We were already facing a global learning crisis when, as we know all too well, the COVID-19 pandemic hit with devastating effects. 1.3 billion children – 650 million girls – have been out of primary and secondary education at the peak of school closures. The impact, both short and long-term, risks being hardest felt by the most marginalised, and by women and girls, including the potential for what has been called a ‘shadow pandemic’ of gender-based violence. Across the board, we risk losing recent hard-won progress made towards achieving the SDGs by 2030.
Now more than ever it is not only right but essential that we collectively champion and accelerate our efforts on education, recognising it is one of the best investments for reducing poverty and achieving all the SDGs. The intergenerational impact of educating girls can lead to healthier, fairer and safer societies, build prosperity and tackle climate change.
To this end, in the last three months, the UK have adapted and reprioritised our education programmes in 18 countries to support education systems and keep pupils safe during the pandemic. We have also provided an uplift in funding to the DFID/World Bank Education Technology hub to expand its help-desk facility for education ministries at this crucial time. At a global level we have committed additional funding of £20 million to UNICEF for child protection, and an additional £5 million grant to Education Cannot Wait, to keep the most vulnerable children in 26 countries safe and learning.
Collective effort is essential. This is why the UK is strongly supporting efforts, including the UNICEF Opening Up Better campaign, to ensure all children – including 650 million girls – get back to school when it is safe to do so. The needs of the most vulnerable children must be at the heart of this process. We encourage others, at all levels, to join these efforts.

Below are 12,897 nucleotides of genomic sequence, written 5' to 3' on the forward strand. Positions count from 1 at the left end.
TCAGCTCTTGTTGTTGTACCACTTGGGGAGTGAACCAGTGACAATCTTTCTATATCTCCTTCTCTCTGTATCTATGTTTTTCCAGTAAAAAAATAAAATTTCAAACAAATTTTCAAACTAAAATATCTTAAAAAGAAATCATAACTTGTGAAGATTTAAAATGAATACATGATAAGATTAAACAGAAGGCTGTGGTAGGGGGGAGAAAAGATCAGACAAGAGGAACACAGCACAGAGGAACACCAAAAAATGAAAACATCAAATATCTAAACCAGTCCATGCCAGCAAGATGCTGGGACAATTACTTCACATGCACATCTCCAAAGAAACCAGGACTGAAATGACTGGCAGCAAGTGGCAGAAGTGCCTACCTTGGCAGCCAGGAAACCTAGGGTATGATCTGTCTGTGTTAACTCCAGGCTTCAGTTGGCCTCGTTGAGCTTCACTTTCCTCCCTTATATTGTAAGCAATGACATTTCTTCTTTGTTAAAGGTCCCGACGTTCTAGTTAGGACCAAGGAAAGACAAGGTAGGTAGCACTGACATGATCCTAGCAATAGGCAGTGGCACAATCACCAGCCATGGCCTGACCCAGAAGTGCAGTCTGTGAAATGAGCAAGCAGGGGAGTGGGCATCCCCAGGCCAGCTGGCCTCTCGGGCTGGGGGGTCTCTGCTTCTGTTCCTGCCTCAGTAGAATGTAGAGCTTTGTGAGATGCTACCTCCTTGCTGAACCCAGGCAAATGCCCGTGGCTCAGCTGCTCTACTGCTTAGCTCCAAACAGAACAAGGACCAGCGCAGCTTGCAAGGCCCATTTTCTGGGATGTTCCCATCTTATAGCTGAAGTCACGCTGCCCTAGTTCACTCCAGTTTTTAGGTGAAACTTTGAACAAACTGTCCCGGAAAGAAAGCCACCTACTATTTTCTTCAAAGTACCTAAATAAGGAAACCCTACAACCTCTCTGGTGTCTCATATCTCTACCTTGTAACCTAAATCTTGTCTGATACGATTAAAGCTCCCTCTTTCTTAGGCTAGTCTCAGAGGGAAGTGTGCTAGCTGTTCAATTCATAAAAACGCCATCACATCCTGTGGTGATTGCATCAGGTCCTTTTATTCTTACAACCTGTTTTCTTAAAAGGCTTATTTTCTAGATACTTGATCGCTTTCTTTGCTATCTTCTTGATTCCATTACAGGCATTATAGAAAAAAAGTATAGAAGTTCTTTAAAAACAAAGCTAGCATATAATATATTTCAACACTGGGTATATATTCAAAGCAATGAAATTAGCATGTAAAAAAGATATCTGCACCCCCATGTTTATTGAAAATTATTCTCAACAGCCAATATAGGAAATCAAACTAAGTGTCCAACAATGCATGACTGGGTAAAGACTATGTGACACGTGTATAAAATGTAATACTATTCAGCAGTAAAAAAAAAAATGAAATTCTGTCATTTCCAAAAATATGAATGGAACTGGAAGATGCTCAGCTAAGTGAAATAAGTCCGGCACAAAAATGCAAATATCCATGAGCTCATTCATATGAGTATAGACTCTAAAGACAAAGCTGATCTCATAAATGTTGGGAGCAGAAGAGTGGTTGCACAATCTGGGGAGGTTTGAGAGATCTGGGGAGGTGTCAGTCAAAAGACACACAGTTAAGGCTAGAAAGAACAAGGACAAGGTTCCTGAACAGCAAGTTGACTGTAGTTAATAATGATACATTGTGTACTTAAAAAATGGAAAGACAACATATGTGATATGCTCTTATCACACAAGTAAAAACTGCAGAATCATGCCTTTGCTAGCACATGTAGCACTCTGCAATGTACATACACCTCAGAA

We are also thinking about the longer term. We need both to build our education systems back better and to place girls’ education, and gender equality, at the heart of the global recovery after COVID-19.
As Governments all around the world face budgetary pressure, we must all work to ensure that education spend continues to be a priority. We need more financing for education, not less. Institutions like the International Finance Facility for Education can help, and I encourage all to support it.
We will not achieve the SDGs and leave no one behind if we don’t get SDG 4 back on track and address the wider impacts of school closures – we know from the West Africa Ebola epidemic these can include sexual exploitation, child marriage and increased poverty. The UK commits to continue being at the vanguard of these efforts.
I hope I have provided a snapshot of UK activity and commitment, and set out the case for accelerate action on SDG 4 and girls’ education. I ask that you share this prioritisation and passion, including by supporting the UNICEF-led Opening Up Better campaign, IFFEd and other initiatives and by putting education front and centre of your own COVID-19 and recovery efforts.
Of course, we need to make sustained and enhanced progress against all the SDGs, and I am proud of the work the UK is doing across the spectrum – on an agenda which we championed so strongly when the goals and principle of leave no one behind were agreed five years ago. I look forward to hearing your plans and commitments, and understanding where the UK can support and learn from these endeavours.